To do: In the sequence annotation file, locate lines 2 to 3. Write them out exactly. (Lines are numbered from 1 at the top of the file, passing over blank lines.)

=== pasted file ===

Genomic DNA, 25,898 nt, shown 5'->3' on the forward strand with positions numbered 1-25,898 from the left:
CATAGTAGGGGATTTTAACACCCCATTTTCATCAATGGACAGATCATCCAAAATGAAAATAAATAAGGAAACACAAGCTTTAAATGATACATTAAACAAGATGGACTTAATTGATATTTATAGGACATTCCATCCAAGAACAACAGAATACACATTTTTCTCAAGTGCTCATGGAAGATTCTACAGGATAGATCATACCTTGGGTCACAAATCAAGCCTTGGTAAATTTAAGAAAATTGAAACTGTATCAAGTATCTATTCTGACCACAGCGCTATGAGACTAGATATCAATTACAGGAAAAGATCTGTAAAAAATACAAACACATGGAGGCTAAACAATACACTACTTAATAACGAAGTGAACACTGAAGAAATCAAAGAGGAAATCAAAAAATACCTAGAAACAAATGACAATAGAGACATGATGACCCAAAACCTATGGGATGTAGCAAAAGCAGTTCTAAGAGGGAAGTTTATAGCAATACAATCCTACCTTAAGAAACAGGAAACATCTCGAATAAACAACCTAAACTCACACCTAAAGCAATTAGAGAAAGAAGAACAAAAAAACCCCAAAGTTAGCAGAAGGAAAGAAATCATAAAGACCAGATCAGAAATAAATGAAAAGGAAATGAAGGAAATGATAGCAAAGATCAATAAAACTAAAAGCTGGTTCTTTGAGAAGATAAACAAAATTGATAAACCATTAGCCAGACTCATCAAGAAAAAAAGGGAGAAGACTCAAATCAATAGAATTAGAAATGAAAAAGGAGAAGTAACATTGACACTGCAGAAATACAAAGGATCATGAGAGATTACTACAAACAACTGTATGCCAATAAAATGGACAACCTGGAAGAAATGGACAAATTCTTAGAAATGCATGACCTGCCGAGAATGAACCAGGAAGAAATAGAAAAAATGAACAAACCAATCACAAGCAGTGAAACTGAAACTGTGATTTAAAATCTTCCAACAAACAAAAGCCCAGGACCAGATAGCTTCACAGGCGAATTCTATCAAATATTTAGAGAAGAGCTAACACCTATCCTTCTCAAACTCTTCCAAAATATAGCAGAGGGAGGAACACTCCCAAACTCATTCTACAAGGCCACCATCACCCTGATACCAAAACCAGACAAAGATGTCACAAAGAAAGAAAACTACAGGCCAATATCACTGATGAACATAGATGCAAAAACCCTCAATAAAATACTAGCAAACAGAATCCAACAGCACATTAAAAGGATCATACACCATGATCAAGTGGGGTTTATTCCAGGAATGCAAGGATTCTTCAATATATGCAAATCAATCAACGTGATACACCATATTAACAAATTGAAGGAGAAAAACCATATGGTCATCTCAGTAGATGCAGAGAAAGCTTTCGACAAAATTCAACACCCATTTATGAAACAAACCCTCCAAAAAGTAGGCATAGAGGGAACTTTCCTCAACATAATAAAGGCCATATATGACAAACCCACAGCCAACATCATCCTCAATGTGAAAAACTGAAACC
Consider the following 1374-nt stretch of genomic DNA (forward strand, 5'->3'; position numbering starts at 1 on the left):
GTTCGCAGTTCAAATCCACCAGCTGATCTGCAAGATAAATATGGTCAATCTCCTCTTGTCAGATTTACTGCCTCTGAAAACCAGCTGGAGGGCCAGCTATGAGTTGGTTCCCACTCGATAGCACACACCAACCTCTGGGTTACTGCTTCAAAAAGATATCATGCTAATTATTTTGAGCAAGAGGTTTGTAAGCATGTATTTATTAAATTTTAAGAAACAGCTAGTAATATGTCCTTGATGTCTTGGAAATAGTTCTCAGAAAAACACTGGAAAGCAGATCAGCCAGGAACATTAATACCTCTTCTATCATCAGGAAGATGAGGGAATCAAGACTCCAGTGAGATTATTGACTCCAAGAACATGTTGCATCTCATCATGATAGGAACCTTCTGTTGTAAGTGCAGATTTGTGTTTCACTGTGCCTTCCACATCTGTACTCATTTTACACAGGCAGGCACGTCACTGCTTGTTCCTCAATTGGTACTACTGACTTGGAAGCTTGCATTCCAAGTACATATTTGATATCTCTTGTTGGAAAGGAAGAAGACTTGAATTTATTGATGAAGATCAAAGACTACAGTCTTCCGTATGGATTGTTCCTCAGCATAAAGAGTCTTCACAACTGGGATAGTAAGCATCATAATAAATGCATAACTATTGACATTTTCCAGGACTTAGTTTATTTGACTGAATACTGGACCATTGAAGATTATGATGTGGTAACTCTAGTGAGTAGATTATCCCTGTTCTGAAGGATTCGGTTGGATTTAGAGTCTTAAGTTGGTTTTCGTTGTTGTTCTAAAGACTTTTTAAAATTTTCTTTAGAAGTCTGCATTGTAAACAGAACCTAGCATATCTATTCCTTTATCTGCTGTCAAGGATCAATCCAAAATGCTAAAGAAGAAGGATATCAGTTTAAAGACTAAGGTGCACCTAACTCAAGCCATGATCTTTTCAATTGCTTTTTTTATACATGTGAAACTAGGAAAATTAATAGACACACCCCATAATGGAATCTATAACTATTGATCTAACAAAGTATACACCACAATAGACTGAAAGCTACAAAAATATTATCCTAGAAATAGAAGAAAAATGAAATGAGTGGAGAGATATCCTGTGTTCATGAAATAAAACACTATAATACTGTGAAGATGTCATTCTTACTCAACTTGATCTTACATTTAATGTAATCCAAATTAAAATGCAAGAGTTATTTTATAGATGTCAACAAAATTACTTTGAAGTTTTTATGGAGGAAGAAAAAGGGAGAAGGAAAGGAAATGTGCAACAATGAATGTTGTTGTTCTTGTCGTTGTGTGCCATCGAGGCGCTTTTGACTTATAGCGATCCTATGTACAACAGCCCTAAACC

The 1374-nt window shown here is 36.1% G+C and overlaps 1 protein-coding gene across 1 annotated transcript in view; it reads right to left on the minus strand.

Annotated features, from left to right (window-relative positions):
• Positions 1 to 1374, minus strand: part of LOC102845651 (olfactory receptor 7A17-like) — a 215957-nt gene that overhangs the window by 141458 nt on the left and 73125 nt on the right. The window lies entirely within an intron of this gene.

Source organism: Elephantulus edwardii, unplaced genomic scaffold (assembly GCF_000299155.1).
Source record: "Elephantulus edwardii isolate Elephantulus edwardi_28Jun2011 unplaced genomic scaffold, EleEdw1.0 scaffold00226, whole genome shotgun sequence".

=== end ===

CATAGTAGGGGATTTTAACACCCCATTTTCATCAATGGACAGATCATCCAAAATGAAAATAAATAAGGAAACACAAGCTTTAAATGATACATTAAACAAGATGGACTTAATTGATATTTATAGGACATTCCATCCAAGAACAACAGAATACACATTTTTCTCAAGTGCTCATGGAAGATTCTACAGGATAGATCATACCTTGGGTCACAAATCAAGCCTTGGTAAATTTAAGAAAATTGAAACTGTATCAAGTATCTATTCTGACCACAGCGCTATGAGACTAGATATCAATTACAGGAAAAGATCTGTAAAAAATACAAACACATGGAGGCTAAACAATACACTACTTAATAACGAAGTGAACACTGAAGAAATCAAAGAGGAAATCAAAAAATACCTAGAAACAAATGACAATAGAGACATGATGACCCAAAACCTATGGGATGTAGCAAAAGCAGTTCTAAGAGGGAAGTTTATAGCAATACAATCCTACCTTAAGAAACAGGAAACATCTCGAATAAACAACCTAAACTCACACCTAAAGCAATTAGAGAAAGAAGAACAAAAAAACCCCAAAGTTAGCAGAAGGAAAGAAATCATAAAGACCAGATCAGAAATAAATGAAAAGGAAATGAAGGAAATGATAGCAAAGATCAATAAAACTAAAAGCTGGTTCTTTGAGAAGATAAACAAAATTGATAAACCATTAGCCAGACTCATCAAGAAAAAAAGGGAGAAGACTCAAATCAATAGAATTAGAAATGAAAAAGGAGAAGTAACATTGACACTGCAGAAATACAAAGGATCATGAGAGATTACTACAAACAACTGTATGCCAATAAAATGGACAACCTGGAAGAAATGGACAAATTCTTAGAAATGCATGACCTGCCGAGAATGAACCAGGAAGAAATAGAAAAAATGAACAAACCAATCACAAGCAGTGAAACTGAAACTGTGATTTAAAATCTTCCAACAAACAAAAGCCCAGGACCAGATAGCTTCACAGGCGAATTCTATCAAATATTTAGAGAAGAGCTAACACCTATCCTTCTCAAACTCTTCCAAAATATAGCAGAGGGAGGAACACTCCCAAACTCATTCTACAAGGCCACCATCACCCTGATACCAAAACCAGACAAAGATGTCACAAAGAAAGAAAACTACAGGCCAATATCACTGATGAACATAGATGCAAAAACCCTCAATAAAATACTAGCAAACAGAATCCAACAGCACATTAAAAGGATCATACACCATGATCAAGTGGGGTTTATTCCAGGAATGCAAGGATTCTTCAATATATGCAAATCAATCAACGTGATACACCATATTAACAAATTGAAGGAGAAAAACCATATGGTCATCTCAGTAGATGCAGAGAAAGCTTTCGACAAAATTCAACACCCATTTATGAAACAAACCCTCCAAAAAGTAGGCATAGAGGGAACTTTCCTCAACATAATAAAGGCCATATATGACAAACCCACAGCCAACATCATCCTCAATGTGAAAAACTGAAACC
Consider the following 1374-nt stretch of genomic DNA (forward strand, 5'->3'; position numbering starts at 1 on the left):